When Ben Wallace claimed that Britain was taking a leading role in aiding Ukraine’s war effort, it was not just post-Brexit boosterism the UK defence secretary was voicing.
Volodymyr Zelensky has singled out the UK as one of the western allies doing most to help his country fight Russia — be that the thousands of anti-tank missiles London sent to Ukraine, or the training provided to the country’s armed forces by the British military since 2015.
“Britain is definitely on our side,” the Ukrainian president said in a recent interview. “Britain wants Ukraine to win and Russia to lose.”
Less clear cut, though, is what Russia’s invasion of Ukraine means for British security policy, as laid out in last year’s integrated review. This major strategy document sought to shape post-Brexit defence policy by tilting the UK away from Europe and towards Asia to counter China’s growing military assertiveness.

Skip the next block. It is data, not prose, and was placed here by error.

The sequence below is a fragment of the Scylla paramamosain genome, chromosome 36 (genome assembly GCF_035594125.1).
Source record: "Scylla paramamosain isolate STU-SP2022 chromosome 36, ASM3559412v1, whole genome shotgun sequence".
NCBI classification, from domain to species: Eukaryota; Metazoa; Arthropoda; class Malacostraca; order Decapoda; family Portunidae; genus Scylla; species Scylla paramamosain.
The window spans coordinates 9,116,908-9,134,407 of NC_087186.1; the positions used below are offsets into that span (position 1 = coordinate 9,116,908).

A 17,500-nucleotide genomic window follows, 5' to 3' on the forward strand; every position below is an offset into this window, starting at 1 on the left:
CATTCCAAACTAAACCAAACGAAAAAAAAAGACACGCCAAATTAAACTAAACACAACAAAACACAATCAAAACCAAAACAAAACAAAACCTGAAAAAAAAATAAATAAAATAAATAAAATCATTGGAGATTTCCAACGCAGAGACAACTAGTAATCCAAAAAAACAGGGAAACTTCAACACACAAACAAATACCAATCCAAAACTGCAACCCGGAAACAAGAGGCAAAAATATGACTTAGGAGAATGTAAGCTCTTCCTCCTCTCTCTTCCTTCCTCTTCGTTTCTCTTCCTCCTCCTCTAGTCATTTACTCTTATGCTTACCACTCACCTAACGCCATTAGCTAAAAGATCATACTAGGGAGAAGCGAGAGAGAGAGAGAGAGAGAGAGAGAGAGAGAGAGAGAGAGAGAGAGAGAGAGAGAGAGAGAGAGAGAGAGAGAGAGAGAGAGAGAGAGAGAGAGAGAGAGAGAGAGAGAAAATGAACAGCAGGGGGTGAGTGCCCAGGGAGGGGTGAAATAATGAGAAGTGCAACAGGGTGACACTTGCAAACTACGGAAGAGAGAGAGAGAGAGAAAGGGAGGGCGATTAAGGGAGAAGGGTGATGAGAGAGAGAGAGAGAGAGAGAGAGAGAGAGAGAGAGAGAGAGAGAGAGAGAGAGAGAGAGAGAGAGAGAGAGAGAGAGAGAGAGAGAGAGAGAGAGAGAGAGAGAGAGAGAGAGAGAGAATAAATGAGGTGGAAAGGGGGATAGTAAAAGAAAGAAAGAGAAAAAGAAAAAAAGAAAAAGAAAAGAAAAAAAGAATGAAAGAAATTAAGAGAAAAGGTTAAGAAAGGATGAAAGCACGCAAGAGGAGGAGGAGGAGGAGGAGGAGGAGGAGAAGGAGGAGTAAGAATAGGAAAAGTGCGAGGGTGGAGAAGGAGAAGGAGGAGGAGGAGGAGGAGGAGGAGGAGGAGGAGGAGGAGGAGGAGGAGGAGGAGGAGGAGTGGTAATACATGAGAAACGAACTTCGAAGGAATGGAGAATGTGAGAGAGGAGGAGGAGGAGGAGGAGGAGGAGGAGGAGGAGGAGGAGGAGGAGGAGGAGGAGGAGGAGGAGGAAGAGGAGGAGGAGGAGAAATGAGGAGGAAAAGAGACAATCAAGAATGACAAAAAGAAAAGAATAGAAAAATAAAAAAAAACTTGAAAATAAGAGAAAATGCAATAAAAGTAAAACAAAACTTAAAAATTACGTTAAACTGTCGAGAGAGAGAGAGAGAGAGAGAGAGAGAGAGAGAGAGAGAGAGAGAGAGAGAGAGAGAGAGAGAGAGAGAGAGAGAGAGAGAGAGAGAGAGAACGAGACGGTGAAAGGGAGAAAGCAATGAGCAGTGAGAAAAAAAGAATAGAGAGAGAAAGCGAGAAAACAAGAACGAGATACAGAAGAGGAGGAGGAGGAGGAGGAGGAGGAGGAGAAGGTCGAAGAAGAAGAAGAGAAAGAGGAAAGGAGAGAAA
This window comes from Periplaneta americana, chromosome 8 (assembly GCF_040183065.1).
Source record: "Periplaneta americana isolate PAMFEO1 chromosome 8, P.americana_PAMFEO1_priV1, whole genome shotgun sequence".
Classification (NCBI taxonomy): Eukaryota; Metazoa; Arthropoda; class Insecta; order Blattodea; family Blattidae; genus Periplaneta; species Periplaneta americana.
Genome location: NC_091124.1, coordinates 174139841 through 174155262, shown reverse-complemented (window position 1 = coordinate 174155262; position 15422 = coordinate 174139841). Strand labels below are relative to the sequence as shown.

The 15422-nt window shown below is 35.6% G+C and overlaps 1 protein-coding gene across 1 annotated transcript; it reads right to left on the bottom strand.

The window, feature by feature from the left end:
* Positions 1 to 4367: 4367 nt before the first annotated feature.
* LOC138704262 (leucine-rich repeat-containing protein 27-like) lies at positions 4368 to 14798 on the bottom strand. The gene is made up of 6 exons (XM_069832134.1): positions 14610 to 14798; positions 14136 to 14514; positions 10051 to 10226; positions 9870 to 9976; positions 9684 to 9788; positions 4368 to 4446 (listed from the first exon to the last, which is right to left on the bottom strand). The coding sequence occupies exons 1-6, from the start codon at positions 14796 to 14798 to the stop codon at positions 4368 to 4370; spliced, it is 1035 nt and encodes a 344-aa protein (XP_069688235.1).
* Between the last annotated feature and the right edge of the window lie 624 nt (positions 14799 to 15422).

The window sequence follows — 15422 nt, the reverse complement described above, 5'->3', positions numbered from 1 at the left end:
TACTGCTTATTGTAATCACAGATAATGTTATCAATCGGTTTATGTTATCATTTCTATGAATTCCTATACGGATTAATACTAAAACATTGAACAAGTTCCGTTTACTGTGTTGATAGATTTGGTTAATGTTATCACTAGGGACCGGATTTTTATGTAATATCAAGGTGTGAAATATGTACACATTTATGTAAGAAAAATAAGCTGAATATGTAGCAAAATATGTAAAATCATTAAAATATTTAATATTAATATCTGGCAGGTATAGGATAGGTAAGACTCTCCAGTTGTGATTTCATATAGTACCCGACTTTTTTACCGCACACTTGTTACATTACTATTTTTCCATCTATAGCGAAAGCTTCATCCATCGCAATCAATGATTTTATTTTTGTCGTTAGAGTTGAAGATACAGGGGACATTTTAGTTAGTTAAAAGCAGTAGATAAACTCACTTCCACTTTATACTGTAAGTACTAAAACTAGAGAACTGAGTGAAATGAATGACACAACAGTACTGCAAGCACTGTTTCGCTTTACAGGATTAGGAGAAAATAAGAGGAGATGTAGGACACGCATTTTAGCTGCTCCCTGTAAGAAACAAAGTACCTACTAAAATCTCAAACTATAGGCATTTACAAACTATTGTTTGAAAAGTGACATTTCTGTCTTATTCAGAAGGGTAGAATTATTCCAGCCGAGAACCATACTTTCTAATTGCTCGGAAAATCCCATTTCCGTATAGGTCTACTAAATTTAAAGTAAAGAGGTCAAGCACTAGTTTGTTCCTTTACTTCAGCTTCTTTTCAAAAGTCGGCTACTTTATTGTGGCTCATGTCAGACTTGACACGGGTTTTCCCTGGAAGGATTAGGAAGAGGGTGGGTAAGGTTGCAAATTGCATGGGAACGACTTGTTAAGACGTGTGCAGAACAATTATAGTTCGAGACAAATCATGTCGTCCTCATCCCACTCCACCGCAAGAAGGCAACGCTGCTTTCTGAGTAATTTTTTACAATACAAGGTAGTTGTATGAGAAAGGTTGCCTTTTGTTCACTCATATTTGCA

Russia’s invasion of Ukraine has posed an early test of the review and led some government and military officials to re-examine assumptions held when it was published last March.
“The world, especially Europe looks very different now,” said Tobias Ellwood, chair of the House of Commons’ defence select committee. “The type, scale and enduring characteristics of the threat requires a review of our entire defence posture — especially if we have any intentions to play a leading role in shaping Europe’s collective security strategy.”
In some ways, the review called it right, analysts and defence officials said, even if parts may require reinterpretation. The head of Britain’s armed forces, Admiral Sir Tony Radakin, and the government’s main civilian adviser on defence, David Williams, will discuss UK defence priorities at a seminar on Thursday.
The review correctly identified Russia as Europe’s most acute security threat, even if as part of the Indo-Pacific tilt London’s participation in the Aukus nuclear submarine pact with…